If you’ve ever had the pleasure of boarding the East Midlands Rail service from Ely to Liverpool Lime Street on your four-hour expedition home from Cambridge, you have my sympathies. But three important things happen on this journey north. The vast fenlands of the East of England surge upwards into the lush hills and valleys of the Pennines. Then, perhaps stereotypically, silence ceases past Sheffield and is replaced by chatter. Yet the biggest transition happens once the train sputters into Manchester Piccadilly.

Behold the UK’s second biggest city, one that has experienced a radical transformation in the past two decades. Mayor of Greater Manchester, Andy Burnham, who just joined our zoom call, previously described the metamorphosis better than I ever can: “If you want proof that Manchester is changing, just look at its skyline”.

Burnham has been the Metropolitan (or ‘Metro’) Mayor of the city since 2017, the first to ever take the helm, signalling an end to 16 years in Westminster as MP for Leigh. “I left Westminster in the end because I just realised the system could not deliver equally for all people in all places,” he tells me.

“I just realised the system could not deliver equally for all people in all places”

Burnham prides himself on ‘common sense’ politics, such as cheaper fares on public transport, tackling homelessness, and delivering justice by campaigning for a ‘Hillsborough Law’ after the second inquest in 2016. In March, Burnham signed a “ground breaking” new devolution deal, granting Greater Manchester control over its housing, transport, technical education and budget.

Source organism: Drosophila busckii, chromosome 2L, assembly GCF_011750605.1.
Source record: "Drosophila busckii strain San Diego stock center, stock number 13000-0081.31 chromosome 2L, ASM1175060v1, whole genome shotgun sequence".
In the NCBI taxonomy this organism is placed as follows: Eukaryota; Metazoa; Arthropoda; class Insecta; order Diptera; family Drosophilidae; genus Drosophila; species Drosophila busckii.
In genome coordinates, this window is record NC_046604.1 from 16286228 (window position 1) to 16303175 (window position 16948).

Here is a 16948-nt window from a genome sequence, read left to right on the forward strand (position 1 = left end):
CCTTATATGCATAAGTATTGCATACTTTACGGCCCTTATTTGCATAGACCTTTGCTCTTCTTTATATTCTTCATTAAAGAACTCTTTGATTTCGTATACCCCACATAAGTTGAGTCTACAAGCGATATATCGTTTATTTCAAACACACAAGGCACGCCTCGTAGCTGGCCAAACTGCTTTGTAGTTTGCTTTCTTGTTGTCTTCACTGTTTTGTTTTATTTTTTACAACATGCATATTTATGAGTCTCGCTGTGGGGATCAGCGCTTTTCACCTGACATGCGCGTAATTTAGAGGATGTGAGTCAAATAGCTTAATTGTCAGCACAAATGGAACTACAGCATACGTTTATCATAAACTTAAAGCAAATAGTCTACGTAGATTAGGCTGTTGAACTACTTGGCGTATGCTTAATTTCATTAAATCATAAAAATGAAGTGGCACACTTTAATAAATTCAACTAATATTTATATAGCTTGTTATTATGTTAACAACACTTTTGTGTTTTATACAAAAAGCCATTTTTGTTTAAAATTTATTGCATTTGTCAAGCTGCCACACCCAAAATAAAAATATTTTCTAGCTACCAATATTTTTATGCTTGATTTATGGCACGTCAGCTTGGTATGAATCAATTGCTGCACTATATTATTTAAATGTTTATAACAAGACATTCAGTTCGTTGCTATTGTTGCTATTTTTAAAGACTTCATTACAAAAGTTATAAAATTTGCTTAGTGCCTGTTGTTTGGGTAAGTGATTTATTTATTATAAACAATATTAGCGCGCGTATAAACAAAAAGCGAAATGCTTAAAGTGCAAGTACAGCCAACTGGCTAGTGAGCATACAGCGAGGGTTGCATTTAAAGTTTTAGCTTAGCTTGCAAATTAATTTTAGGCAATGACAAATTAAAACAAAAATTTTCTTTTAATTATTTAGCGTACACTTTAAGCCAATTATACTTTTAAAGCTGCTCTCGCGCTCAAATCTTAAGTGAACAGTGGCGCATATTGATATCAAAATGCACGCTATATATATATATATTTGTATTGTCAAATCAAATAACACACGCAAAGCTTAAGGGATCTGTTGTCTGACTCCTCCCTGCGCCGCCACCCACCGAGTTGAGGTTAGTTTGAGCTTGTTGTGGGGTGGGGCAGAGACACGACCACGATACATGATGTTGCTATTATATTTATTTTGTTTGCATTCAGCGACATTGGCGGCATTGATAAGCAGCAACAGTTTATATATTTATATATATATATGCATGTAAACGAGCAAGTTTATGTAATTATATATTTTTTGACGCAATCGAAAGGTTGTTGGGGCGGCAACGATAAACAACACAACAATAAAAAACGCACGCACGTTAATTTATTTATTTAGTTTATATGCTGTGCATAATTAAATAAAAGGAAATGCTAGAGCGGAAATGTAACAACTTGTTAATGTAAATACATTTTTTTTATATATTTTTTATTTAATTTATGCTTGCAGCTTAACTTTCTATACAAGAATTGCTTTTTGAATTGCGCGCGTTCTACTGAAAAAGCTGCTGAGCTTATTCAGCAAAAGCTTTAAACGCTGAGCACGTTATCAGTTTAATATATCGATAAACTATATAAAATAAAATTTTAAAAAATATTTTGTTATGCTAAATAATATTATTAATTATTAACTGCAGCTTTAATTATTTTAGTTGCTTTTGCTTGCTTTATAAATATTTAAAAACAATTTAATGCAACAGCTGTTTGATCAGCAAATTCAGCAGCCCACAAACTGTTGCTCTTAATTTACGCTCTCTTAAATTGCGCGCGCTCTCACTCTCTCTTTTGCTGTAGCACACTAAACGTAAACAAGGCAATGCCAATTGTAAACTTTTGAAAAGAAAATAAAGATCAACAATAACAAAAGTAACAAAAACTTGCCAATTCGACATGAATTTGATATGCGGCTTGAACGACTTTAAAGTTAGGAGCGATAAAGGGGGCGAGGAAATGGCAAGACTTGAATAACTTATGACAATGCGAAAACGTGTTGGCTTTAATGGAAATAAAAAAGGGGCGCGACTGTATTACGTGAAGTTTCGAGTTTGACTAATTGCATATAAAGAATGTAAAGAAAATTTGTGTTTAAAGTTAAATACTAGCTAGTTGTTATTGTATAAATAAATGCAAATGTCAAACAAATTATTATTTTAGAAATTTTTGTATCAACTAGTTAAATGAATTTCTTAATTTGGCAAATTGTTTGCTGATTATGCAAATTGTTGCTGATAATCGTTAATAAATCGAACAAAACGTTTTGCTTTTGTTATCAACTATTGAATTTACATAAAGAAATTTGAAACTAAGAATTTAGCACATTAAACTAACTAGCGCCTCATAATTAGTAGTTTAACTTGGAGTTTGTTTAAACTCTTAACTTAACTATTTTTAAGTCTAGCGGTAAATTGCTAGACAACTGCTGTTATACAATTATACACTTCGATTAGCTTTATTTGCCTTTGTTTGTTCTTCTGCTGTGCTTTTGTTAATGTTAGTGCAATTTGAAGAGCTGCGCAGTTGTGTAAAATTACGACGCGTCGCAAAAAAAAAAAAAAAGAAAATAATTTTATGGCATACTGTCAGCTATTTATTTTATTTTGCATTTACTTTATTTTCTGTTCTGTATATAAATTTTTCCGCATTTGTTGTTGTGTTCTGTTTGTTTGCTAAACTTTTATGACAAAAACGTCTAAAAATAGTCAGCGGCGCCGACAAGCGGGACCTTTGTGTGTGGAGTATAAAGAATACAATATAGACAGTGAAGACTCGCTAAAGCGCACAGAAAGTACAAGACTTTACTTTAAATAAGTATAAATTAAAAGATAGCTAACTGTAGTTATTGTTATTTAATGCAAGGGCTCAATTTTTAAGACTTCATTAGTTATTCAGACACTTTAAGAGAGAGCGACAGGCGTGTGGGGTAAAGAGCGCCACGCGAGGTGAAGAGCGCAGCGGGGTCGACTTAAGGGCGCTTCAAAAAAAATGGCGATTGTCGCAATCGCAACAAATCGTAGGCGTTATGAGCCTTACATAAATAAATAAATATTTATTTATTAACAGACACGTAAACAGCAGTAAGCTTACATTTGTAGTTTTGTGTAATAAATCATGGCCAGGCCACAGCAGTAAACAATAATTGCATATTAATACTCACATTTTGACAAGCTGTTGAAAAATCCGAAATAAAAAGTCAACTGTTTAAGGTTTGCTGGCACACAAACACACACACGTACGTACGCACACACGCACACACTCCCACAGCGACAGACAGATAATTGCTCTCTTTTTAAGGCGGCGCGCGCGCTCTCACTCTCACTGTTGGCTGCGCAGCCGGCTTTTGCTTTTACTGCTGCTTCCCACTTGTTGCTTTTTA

Earlier this month, Burnham announced his first point of action after Manchester was granted the devolution deal- the aptly named “Manchester Baccalaureate”. To support the two-thirds of young people who do not go to university, the new educational scheme will point students towards subjects such as engineering, business and computer science alongside other core subjects. On the new policy, the Mayor noted, “there has always been a snobbery here, that university and academic is best and with technical education we’ll somehow just let people just find their own way. We’re trying to fix it.”

Does the media professed “King of the North” never tire of trying to articulate so-called ‘common sense’ policies to the rest of the UK? “I feel like I’m trying to get people to hear the issues that don’t get heard in the normal run of things in Westminster and actually in the National press”, he explains. “For example, not once in the 16 years I was in Parliament did bus fares seem to register. This is what we’re doing, we’re making that London centric system wake up to the reality of what actually goes on outside of it.”

“I’m trying to get people to hear the issues that don’t get heard in Westminster”

Considering I’m talking to Burnham just after the local elections, he suggests there are “two big reasons” for the Conservative Party’s loss of over 1000 council seats. Firstly, “there’s a real loss of trust. What I picked up as I went around campaigning in Greater Manchester was a very strong feeling of ’It’s time to get rid of them”. Secondly, Burnham argues “people are increasingly seeing the Labour party as a vehicle for change” but admits Labour’s strategy is “a work in progress”.